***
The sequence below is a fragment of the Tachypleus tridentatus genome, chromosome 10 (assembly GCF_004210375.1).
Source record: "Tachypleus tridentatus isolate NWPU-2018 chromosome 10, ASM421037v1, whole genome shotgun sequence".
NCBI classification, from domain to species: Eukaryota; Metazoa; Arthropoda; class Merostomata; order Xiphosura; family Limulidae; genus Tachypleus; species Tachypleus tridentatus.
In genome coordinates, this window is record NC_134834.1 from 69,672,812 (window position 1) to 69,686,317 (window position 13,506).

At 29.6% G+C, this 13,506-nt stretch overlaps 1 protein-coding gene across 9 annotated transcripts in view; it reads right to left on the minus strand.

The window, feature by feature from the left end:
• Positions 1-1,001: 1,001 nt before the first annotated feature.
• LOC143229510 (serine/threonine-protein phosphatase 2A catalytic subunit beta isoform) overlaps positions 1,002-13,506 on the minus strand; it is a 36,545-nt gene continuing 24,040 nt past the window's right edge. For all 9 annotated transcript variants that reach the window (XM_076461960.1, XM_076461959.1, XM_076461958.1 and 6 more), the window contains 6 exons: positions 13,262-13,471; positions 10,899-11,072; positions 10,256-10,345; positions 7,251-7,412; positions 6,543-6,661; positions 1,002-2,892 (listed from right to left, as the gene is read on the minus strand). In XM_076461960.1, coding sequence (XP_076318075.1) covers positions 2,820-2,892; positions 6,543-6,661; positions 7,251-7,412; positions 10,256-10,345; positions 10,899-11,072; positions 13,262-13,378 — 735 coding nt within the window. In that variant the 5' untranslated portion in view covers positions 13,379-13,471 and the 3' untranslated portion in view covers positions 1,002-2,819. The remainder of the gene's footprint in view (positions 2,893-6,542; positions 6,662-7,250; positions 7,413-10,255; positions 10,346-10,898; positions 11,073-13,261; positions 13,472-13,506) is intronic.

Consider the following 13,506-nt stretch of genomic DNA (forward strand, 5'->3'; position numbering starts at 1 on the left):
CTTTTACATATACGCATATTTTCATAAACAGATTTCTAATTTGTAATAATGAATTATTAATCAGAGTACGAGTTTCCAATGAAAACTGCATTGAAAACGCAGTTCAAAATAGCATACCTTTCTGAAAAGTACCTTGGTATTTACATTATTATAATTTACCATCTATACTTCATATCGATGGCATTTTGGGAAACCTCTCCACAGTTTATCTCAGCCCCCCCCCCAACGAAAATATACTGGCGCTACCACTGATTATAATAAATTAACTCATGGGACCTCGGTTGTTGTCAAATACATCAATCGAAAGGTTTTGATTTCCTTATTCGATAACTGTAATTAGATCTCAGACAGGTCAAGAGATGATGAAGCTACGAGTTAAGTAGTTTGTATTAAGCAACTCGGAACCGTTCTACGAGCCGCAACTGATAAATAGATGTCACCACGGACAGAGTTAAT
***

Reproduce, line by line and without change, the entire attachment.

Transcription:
The sequence below is a fragment of the Tachypleus tridentatus genome, chromosome 10 (assembly GCF_004210375.1).
Source record: "Tachypleus tridentatus isolate NWPU-2018 chromosome 10, ASM421037v1, whole genome shotgun sequence".
NCBI classification, from domain to species: Eukaryota; Metazoa; Arthropoda; class Merostomata; order Xiphosura; family Limulidae; genus Tachypleus; species Tachypleus tridentatus.
In genome coordinates, this window is record NC_134834.1 from 69,672,812 (window position 1) to 69,686,317 (window position 13,506).

At 29.6% G+C, this 13,506-nt stretch overlaps 1 protein-coding gene across 9 annotated transcripts in view; it reads right to left on the minus strand.

The window, feature by feature from the left end:
• Positions 1-1,001: 1,001 nt before the first annotated feature.
• LOC143229510 (serine/threonine-protein phosphatase 2A catalytic subunit beta isoform) overlaps positions 1,002-13,506 on the minus strand; it is a 36,545-nt gene continuing 24,040 nt past the window's right edge. For all 9 annotated transcript variants that reach the window (XM_076461960.1, XM_076461959.1, XM_076461958.1 and 6 more), the window contains 6 exons: positions 13,262-13,471; positions 10,899-11,072; positions 10,256-10,345; positions 7,251-7,412; positions 6,543-6,661; positions 1,002-2,892 (listed from right to left, as the gene is read on the minus strand). In XM_076461960.1, coding sequence (XP_076318075.1) covers positions 2,820-2,892; positions 6,543-6,661; positions 7,251-7,412; positions 10,256-10,345; positions 10,899-11,072; positions 13,262-13,378 — 735 coding nt within the window. In that variant the 5' untranslated portion in view covers positions 13,379-13,471 and the 3' untranslated portion in view covers positions 1,002-2,819. The remainder of the gene's footprint in view (positions 2,893-6,542; positions 6,662-7,250; positions 7,413-10,255; positions 10,346-10,898; positions 11,073-13,261; positions 13,472-13,506) is intronic.

Consider the following 13,506-nt stretch of genomic DNA (forward strand, 5'->3'; position numbering starts at 1 on the left):
CTTTTACATATACGCATATTTTCATAAACAGATTTCTAATTTGTAATAATGAATTATTAATCAGAGTACGAGTTTCCAATGAAAACTGCATTGAAAACGCAGTTCAAAATAGCATACCTTTCTGAAAAGTACCTTGGTATTTACATTATTATAATTTACCATCTATACTTCATATCGATGGCATTTTGGGAAACCTCTCCACAGTTTATCTCAGCCCCCCCCCCAACGAAAATATACTGGCGCTACCACTGATTATAATAAATTAACTCATGGGACCTCGGTTGTTGTCAAATACATCAATCGAAAGGTTTTGATTTCCTTATTCGATAACTGTAATTAGATCTCAGACAGGTCAAGAGATGATGAAGCTACGAGTTAAGTAGTTTGTATTAAGCAACTCGGAACCGTTCTACGAGCCGCAACTGATAAATAGATGTCACCACGGACAGAGTTAAT